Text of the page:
In the past, lighting in office design was not necessarily considered as something that should, or even could be optimized. This is not to suggest that business owners and other decision-makers were indifferent or uninterested when it came to lighting-related choices. Rather, the primary focus was to ensure that there was “enough light to allow people to work.” Indeed, this explains why even today in offices that have notably different design approaches, the lighting is basically the same and rooted in a “if it’s bright enough for people to see and work, then it’s fine and we can focus on other elements” philosophy.
However, in the last few decades, the emergence of ergonomics has (pardon the pun!) shed new light on the role that lighting plays in overall work experience. It is no longer a binary “bright enough/not bright enough” equation (which incidentally was often a subjective call, as the person determining the level of brightness was rarely the one who had to work in the environment for 40-50 hours a week!).
Now, lighting –– even in windowless environments –– is correctly viewed as a fundamentally important part of office design, and one that is as vital and influential as layout, space utilization, furniture, technology, environment controls, and the list goes on. This new -- and long overdue -- paradigm has also led to some optimal lighting best practices that include the following:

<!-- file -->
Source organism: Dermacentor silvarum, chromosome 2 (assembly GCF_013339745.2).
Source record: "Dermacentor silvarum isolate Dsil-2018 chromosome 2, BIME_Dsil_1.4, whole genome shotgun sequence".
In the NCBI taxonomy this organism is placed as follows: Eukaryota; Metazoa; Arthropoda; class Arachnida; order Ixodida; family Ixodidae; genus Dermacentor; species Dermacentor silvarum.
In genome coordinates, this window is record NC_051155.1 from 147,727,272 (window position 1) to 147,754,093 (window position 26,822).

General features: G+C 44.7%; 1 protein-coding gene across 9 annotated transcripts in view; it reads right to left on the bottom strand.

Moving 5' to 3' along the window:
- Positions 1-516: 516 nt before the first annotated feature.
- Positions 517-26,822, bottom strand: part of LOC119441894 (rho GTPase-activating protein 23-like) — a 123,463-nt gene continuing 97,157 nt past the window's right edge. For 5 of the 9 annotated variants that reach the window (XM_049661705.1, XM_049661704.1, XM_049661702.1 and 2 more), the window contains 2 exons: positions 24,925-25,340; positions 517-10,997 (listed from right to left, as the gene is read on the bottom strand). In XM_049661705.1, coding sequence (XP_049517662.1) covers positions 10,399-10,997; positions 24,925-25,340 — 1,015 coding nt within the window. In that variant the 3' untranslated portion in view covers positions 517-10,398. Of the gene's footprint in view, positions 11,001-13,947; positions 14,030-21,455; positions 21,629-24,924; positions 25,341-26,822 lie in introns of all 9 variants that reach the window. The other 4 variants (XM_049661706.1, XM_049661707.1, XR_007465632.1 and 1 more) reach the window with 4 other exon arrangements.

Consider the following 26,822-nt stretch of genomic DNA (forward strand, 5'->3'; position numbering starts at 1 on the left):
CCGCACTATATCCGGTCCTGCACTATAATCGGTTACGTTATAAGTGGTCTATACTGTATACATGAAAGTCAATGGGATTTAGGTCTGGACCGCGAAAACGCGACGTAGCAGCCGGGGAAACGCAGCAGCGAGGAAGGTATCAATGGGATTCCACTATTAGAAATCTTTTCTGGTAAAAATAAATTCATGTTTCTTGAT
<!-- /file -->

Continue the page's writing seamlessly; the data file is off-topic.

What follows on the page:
1. Natural light is not just cheaper, but it is better for employees.
A study published in the Journal of Clinical Sleep Medicine discovered that employees who had more exposure to natural light performed better at work, and reported better sleep quality, greater physical activity, and overall enhanced quality of life.
2. Optimal lighting increases safety.
Many preventable workplace accidents and injuries result from inappropriate lighting, which may include poor distribution of light, excessive heat produced by lighting, and other factors.
3. Poor lighting is not synonymous with low lighting.
Some work environments suffer from poor lighting, but not because light is insufficient. Rather, it is because glare -- including that caused by natural light -- is impairing comfort, focus and productivity. Or in some cases, the incessant flicker and/or hum of fluorescent lights is a problem. These elements also need to be taken into consideration.
4. Individual/localized lighting control is possible.
Without turning the office environment into a maze of independent “city states,” it is indeed possible to provide individuals – or at least, teams and groups – with the ability to control lighting levels. This can be a major benefit and a welcome change for everyone, and put an end to conflicts between those who find the environment too dim/too bright.
To learn more about the importance of optimal lighting in office design, and to discover more tips, strategies, do’s and don’ts and best practices, contact the Key Interiors team today. Your consultation with us is free.
For more information on how to design your office, determine if an open and collaborative approach is right for your business by downloading our FREE eBook: